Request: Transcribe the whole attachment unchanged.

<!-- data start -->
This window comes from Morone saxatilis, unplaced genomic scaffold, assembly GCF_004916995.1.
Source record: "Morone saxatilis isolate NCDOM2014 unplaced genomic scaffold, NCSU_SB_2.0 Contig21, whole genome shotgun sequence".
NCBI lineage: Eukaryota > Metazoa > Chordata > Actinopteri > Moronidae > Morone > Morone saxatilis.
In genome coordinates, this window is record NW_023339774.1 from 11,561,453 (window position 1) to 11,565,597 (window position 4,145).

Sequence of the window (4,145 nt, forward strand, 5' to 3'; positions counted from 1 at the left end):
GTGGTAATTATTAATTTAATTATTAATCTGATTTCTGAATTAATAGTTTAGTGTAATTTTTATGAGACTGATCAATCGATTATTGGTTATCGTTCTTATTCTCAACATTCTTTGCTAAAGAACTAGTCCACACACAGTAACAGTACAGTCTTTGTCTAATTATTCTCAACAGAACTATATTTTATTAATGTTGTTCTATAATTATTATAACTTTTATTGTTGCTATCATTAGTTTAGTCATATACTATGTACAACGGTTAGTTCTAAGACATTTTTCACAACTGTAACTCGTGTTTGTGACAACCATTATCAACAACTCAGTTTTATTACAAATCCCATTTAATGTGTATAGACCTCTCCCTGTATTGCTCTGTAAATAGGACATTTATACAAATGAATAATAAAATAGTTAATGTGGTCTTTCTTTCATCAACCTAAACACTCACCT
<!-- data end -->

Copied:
This window comes from Morone saxatilis, unplaced genomic scaffold, assembly GCF_004916995.1.
Source record: "Morone saxatilis isolate NCDOM2014 unplaced genomic scaffold, NCSU_SB_2.0 Contig21, whole genome shotgun sequence".
NCBI lineage: Eukaryota > Metazoa > Chordata > Actinopteri > Moronidae > Morone > Morone saxatilis.
In genome coordinates, this window is record NW_023339774.1 from 11,561,453 (window position 1) to 11,565,597 (window position 4,145).

Sequence of the window (4,145 nt, forward strand, 5' to 3'; positions counted from 1 at the left end):
GTGGTAATTATTAATTTAATTATTAATCTGATTTCTGAATTAATAGTTTAGTGTAATTTTTATGAGACTGATCAATCGATTATTGGTTATCGTTCTTATTCTCAACATTCTTTGCTAAAGAACTAGTCCACACACAGTAACAGTACAGTCTTTGTCTAATTATTCTCAACAGAACTATATTTTATTAATGTTGTTCTATAATTATTATAACTTTTATTGTTGCTATCATTAGTTTAGTCATATACTATGTACAACGGTTAGTTCTAAGACATTTTTCACAACTGTAACTCGTGTTTGTGACAACCATTATCAACAACTCAGTTTTATTACAAATCCCATTTAATGTGTATAGACCTCTCCCTGTATTGCTCTGTAAATAGGACATTTATACAAATGAATAATAAAATAGTTAATGTGGTCTTTCTTTCATCAACCTAAACACTCACCT